November 12th, 2018
Today, we’re welcoming the web community to the 2018 edition of the Chrome Dev Summit. Over the next two days we will celebrate the evolution of the platform and share updates on our efforts moving the web forward with the help of the entire ecosystem.
Chrome’s 10th birthday gave us an opportunity to reminisce about how much Chrome and the web have evolved over the past decade. We love seeing how rich the content, apps, and games you build have become.
Amongst other updates that we’ve made to Chrome, one that we work very hard at is making the browser fast. We see speed as one of the defining and most important features of the web. No other platform can match how quickly a user can go from discovery to the actual experience and move between websites, but this breaks down if the sites take too long to load or if the UI is janky.
Thus, we’d like to collaborate even more with the web developer community in delivering delightfully fast experiences to our end users, from the moment they click on a link.
Fast from the first click
Consistently staying within budget as you add features over time isn’t easy. After Wayfair noticed their own regressions, they built an internal performance budgeting system for their developers to track their performance scores. Since then, their page speeds have continuously become faster, and they’ve seen a year-over-year conversion rate increase of more than 10%.
Pinterest revamped their mobile web experience focusing on performance and saw an uplift in user sentiment and engagement. Their mobile website is now their top platform for sign-ups! You can see their journey here:
Buttery smooth beyond the click
Optimizing the loading speed of your webpage is important, but so is ensuring that the page delivers a smooth, interactive user experience as it loads and after it’s displayed. This means responding to all user input quickly, in less than a 1/10th of a second, and ensuring that the user interface doesn’t “jank”— meaning the UI doesn’t pause and then jump suddenly.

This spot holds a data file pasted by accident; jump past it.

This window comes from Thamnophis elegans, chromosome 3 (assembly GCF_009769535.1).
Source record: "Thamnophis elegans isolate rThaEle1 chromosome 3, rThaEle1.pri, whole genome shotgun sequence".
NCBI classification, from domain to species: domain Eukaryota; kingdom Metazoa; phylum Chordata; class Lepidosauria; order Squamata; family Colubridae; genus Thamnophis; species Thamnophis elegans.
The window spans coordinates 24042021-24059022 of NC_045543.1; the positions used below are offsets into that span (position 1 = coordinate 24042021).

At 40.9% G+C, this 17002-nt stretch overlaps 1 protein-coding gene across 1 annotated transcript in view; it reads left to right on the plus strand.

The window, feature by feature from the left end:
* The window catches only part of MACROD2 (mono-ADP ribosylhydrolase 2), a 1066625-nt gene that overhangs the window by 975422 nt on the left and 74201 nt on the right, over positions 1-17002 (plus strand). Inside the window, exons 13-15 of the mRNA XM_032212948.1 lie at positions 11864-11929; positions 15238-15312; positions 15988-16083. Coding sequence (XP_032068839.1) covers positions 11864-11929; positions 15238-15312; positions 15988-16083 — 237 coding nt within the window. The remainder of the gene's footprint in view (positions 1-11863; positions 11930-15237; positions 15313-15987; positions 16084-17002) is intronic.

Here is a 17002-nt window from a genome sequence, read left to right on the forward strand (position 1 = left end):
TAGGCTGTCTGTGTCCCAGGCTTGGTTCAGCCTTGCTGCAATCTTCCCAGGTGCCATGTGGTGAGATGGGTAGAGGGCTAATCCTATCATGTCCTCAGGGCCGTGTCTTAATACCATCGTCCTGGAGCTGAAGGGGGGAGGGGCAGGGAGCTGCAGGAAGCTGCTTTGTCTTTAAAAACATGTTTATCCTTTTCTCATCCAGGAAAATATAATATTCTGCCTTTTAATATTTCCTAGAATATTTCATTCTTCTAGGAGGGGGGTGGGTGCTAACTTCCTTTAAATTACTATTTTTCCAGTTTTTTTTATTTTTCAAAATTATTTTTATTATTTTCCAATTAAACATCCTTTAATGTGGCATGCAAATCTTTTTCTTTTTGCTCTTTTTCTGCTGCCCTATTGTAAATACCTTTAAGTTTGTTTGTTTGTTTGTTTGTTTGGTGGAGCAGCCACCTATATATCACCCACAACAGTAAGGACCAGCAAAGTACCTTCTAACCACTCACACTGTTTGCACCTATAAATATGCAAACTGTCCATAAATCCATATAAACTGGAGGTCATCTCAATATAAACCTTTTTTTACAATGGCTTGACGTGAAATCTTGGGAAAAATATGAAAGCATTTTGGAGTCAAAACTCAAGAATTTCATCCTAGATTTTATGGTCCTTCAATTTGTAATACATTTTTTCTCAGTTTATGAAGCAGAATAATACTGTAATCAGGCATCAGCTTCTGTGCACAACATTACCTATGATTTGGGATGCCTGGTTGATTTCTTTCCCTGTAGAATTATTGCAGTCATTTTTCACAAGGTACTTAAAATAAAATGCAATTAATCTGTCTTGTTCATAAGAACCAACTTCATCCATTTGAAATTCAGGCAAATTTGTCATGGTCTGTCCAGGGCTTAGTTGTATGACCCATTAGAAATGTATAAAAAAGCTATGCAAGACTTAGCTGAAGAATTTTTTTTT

How buttery smooth can you make your web apps today? Especially if you have non-trivial workloads? Our team set out to explore just this, and the end result is a new application launching today called Squoosh. This powerful image compression tool launches almost instantly, and then manages a smooth UI even when it’s doing heavy work, including using Web Assembly to do more with codecs the browser doesn’t have baked in. Tune in to Jake and Mariko’s session later today to learn how they did it.
But there is, even more, to do here, and we are excited about up-coming platform APIs, such as Worklets, Virtual Scroller, and even a scheduler, that help developers build smoother experiences more easily. You’ll hear more about many of these tools and techniques in our Day 2 keynote and beyond.
Capable with deeper integrations